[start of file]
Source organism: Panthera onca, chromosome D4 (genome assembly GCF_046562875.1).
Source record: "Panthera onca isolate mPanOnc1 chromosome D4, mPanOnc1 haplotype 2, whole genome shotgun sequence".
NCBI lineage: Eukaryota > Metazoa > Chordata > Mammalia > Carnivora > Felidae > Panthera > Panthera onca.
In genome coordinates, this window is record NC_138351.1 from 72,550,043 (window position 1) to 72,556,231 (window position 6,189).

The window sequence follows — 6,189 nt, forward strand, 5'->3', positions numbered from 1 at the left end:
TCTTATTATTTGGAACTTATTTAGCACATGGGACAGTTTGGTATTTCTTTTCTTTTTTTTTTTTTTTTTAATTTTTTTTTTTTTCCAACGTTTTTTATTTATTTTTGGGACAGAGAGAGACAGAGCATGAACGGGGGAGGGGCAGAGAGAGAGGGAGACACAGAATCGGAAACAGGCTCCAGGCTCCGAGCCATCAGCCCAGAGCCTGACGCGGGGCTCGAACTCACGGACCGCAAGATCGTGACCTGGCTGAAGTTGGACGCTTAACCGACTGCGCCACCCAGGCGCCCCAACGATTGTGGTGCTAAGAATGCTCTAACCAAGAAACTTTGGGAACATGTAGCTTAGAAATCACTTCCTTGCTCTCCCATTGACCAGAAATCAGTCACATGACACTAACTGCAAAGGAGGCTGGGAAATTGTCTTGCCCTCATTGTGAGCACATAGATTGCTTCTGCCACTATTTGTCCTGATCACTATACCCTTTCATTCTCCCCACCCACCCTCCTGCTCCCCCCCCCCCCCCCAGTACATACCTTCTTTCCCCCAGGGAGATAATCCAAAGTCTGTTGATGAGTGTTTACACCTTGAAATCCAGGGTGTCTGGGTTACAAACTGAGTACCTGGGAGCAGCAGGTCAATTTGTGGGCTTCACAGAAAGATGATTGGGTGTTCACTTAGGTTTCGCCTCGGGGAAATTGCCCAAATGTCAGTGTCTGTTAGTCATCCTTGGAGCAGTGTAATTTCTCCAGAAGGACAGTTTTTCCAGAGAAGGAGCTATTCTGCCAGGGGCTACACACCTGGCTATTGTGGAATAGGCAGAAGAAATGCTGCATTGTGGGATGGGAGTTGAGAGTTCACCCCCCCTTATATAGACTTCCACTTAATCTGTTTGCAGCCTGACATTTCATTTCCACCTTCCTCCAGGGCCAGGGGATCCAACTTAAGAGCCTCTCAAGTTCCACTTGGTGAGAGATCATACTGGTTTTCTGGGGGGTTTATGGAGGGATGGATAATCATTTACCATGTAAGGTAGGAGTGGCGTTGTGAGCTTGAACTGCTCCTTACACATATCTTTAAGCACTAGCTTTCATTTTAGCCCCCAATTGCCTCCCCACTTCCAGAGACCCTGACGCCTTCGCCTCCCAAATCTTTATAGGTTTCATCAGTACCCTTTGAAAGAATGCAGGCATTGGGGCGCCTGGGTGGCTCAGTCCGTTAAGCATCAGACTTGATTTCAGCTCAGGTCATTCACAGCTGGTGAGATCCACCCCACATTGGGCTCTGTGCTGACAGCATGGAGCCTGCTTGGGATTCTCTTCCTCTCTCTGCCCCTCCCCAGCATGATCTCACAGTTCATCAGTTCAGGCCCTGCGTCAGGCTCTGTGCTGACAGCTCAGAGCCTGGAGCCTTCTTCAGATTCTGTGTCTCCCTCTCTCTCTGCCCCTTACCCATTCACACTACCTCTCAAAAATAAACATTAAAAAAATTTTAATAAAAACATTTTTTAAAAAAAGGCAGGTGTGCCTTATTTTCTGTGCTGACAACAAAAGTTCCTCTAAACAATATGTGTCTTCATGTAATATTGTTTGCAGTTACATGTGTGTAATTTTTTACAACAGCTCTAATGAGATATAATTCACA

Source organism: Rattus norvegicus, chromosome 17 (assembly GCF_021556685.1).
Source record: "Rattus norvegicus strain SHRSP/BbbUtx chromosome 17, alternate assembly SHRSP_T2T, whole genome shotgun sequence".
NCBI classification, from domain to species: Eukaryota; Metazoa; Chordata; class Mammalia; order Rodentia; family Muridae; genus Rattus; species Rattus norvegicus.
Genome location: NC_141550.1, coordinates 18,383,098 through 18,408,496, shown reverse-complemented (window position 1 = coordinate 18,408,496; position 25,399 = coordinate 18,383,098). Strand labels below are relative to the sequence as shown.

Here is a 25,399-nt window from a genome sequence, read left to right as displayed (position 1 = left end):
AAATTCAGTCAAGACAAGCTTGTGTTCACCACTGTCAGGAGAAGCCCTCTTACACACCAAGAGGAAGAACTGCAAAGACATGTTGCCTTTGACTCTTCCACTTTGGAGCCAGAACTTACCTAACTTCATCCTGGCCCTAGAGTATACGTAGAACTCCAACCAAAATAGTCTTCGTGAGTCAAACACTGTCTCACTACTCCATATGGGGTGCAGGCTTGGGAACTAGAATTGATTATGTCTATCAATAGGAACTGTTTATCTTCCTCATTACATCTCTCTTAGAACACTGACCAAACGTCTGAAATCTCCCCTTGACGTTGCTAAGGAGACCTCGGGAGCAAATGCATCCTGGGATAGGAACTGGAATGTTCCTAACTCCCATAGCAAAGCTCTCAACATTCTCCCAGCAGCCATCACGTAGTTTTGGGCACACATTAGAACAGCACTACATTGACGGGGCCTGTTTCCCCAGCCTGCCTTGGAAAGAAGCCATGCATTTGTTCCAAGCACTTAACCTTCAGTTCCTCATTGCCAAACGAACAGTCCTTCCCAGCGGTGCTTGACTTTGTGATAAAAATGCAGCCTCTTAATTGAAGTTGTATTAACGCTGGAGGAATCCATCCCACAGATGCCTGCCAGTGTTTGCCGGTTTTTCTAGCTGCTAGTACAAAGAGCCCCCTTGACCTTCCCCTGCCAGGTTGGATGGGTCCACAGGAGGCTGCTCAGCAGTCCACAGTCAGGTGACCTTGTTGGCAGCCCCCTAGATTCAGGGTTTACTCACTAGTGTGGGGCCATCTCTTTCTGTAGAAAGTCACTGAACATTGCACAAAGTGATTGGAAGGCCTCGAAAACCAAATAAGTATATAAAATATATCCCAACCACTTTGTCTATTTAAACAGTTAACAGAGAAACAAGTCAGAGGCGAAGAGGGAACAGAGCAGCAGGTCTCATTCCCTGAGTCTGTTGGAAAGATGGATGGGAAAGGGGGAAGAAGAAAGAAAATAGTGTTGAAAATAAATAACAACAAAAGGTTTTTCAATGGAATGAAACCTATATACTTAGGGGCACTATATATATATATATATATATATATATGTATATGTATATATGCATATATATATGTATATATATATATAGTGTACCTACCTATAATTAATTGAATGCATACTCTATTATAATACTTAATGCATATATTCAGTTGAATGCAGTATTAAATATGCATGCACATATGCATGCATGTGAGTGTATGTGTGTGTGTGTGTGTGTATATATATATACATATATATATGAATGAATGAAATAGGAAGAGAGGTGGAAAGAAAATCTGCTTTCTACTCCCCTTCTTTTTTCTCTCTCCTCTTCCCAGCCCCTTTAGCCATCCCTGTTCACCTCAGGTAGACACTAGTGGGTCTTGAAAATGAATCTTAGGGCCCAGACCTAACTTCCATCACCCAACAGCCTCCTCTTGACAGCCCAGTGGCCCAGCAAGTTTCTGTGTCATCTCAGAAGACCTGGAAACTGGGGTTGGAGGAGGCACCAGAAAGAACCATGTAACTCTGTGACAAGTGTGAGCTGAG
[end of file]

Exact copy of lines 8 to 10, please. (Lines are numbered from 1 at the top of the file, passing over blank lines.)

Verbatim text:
Source record: "Rattus norvegicus strain SHRSP/BbbUtx chromosome 17, alternate assembly SHRSP_T2T, whole genome shotgun sequence".
NCBI classification, from domain to species: Eukaryota; Metazoa; Chordata; class Mammalia; order Rodentia; family Muridae; genus Rattus; species Rattus norvegicus.
Genome location: NC_141550.1, coordinates 18,383,098 through 18,408,496, shown reverse-complemented (window position 1 = coordinate 18,408,496; position 25,399 = coordinate 18,383,098). Strand labels below are relative to the sequence as shown.